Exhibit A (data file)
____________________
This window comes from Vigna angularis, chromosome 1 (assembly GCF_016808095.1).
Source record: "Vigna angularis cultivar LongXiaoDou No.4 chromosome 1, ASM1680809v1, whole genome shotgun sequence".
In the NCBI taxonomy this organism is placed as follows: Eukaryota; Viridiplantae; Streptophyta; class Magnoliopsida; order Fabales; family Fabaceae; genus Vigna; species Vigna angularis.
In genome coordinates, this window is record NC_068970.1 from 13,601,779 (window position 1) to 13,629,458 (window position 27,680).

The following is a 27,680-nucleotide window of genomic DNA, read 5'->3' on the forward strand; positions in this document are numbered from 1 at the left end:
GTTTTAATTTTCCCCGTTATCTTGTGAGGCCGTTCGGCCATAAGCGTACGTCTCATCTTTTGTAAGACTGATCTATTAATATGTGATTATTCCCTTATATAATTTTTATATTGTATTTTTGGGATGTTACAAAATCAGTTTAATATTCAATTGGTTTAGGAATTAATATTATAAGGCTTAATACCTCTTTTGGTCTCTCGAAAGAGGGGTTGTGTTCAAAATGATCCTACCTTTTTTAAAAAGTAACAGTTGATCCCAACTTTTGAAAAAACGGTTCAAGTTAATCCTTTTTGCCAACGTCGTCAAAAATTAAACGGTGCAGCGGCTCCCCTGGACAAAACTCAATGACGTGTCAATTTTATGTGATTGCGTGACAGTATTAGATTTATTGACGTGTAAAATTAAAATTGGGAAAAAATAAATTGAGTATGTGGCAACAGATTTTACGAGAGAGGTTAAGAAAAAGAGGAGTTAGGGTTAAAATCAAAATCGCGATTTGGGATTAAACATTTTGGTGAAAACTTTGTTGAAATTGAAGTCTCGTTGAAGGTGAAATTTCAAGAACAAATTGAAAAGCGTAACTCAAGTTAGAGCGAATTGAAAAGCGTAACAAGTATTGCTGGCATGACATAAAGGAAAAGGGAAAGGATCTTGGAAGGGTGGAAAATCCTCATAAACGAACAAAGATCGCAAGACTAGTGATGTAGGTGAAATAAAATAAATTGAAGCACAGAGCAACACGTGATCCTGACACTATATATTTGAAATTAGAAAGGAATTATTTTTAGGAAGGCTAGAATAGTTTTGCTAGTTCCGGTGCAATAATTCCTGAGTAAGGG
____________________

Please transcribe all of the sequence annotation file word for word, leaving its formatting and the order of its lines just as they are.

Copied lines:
This window comes from Vigna angularis, chromosome 1 (assembly GCF_016808095.1).
Source record: "Vigna angularis cultivar LongXiaoDou No.4 chromosome 1, ASM1680809v1, whole genome shotgun sequence".
In the NCBI taxonomy this organism is placed as follows: Eukaryota; Viridiplantae; Streptophyta; class Magnoliopsida; order Fabales; family Fabaceae; genus Vigna; species Vigna angularis.
In genome coordinates, this window is record NC_068970.1 from 13,601,779 (window position 1) to 13,629,458 (window position 27,680).

The following is a 27,680-nucleotide window of genomic DNA, read 5'->3' on the forward strand; positions in this document are numbered from 1 at the left end:
GTTTTAATTTTCCCCGTTATCTTGTGAGGCCGTTCGGCCATAAGCGTACGTCTCATCTTTTGTAAGACTGATCTATTAATATGTGATTATTCCCTTATATAATTTTTATATTGTATTTTTGGGATGTTACAAAATCAGTTTAATATTCAATTGGTTTAGGAATTAATATTATAAGGCTTAATACCTCTTTTGGTCTCTCGAAAGAGGGGTTGTGTTCAAAATGATCCTACCTTTTTTAAAAAGTAACAGTTGATCCCAACTTTTGAAAAAACGGTTCAAGTTAATCCTTTTTGCCAACGTCGTCAAAAATTAAACGGTGCAGCGGCTCCCCTGGACAAAACTCAATGACGTGTCAATTTTATGTGATTGCGTGACAGTATTAGATTTATTGACGTGTAAAATTAAAATTGGGAAAAAATAAATTGAGTATGTGGCAACAGATTTTACGAGAGAGGTTAAGAAAAAGAGGAGTTAGGGTTAAAATCAAAATCGCGATTTGGGATTAAACATTTTGGTGAAAACTTTGTTGAAATTGAAGTCTCGTTGAAGGTGAAATTTCAAGAACAAATTGAAAAGCGTAACTCAAGTTAGAGCGAATTGAAAAGCGTAACAAGTATTGCTGGCATGACATAAAGGAAAAGGGAAAGGATCTTGGAAGGGTGGAAAATCCTCATAAACGAACAAAGATCGCAAGACTAGTGATGTAGGTGAAATAAAATAAATTGAAGCACAGAGCAACACGTGATCCTGACACTATATATTTGAAATTAGAAAGGAATTATTTTTAGGAAGGCTAGAATAGTTTTGCTAGTTCCGGTGCAATAATTCCTGAGTAAGGG